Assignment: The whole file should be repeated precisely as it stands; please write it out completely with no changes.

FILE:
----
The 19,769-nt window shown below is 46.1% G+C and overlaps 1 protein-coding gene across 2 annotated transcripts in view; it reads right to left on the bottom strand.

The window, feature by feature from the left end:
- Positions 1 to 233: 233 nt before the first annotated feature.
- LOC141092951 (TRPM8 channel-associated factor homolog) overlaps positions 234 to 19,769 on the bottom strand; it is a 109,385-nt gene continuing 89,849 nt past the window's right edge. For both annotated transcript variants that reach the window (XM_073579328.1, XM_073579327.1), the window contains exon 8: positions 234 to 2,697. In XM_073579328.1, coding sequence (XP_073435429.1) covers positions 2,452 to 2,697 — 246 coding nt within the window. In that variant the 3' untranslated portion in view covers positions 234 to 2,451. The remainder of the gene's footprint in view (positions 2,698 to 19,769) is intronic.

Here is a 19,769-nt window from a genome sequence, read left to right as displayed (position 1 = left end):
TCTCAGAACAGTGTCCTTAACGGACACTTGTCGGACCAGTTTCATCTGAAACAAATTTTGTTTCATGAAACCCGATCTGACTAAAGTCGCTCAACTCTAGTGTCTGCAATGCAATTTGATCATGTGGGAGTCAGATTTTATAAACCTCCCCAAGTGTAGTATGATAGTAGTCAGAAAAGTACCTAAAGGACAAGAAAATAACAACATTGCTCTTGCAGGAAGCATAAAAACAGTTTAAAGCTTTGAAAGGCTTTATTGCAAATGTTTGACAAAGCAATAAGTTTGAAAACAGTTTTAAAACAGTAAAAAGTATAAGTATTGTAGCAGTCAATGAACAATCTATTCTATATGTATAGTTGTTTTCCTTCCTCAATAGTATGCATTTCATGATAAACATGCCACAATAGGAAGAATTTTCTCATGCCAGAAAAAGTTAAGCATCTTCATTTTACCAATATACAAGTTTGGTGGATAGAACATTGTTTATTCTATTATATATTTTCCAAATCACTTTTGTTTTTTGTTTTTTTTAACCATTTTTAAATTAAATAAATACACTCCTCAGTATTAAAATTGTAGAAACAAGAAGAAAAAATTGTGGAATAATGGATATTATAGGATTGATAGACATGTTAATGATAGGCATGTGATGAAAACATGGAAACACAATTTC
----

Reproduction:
The 19,769-nt window shown below is 46.1% G+C and overlaps 1 protein-coding gene across 2 annotated transcripts in view; it reads right to left on the bottom strand.

The window, feature by feature from the left end:
- Positions 1 to 233: 233 nt before the first annotated feature.
- LOC141092951 (TRPM8 channel-associated factor homolog) overlaps positions 234 to 19,769 on the bottom strand; it is a 109,385-nt gene continuing 89,849 nt past the window's right edge. For both annotated transcript variants that reach the window (XM_073579328.1, XM_073579327.1), the window contains exon 8: positions 234 to 2,697. In XM_073579328.1, coding sequence (XP_073435429.1) covers positions 2,452 to 2,697 — 246 coding nt within the window. In that variant the 3' untranslated portion in view covers positions 234 to 2,451. The remainder of the gene's footprint in view (positions 2,698 to 19,769) is intronic.

Here is a 19,769-nt window from a genome sequence, read left to right as displayed (position 1 = left end):
TCTCAGAACAGTGTCCTTAACGGACACTTGTCGGACCAGTTTCATCTGAAACAAATTTTGTTTCATGAAACCCGATCTGACTAAAGTCGCTCAACTCTAGTGTCTGCAATGCAATTTGATCATGTGGGAGTCAGATTTTATAAACCTCCCCAAGTGTAGTATGATAGTAGTCAGAAAAGTACCTAAAGGACAAGAAAATAACAACATTGCTCTTGCAGGAAGCATAAAAACAGTTTAAAGCTTTGAAAGGCTTTATTGCAAATGTTTGACAAAGCAATAAGTTTGAAAACAGTTTTAAAACAGTAAAAAGTATAAGTATTGTAGCAGTCAATGAACAATCTATTCTATATGTATAGTTGTTTTCCTTCCTCAATAGTATGCATTTCATGATAAACATGCCACAATAGGAAGAATTTTCTCATGCCAGAAAAAGTTAAGCATCTTCATTTTACCAATATACAAGTTTGGTGGATAGAACATTGTTTATTCTATTATATATTTTCCAAATCACTTTTGTTTTTTGTTTTTTTTAACCATTTTTAAATTAAATAAATACACTCCTCAGTATTAAAATTGTAGAAACAAGAAGAAAAAATTGTGGAATAATGGATATTATAGGATTGATAGACATGTTAATGATAGGCATGTGATGAAAACATGGAAACACAATTTC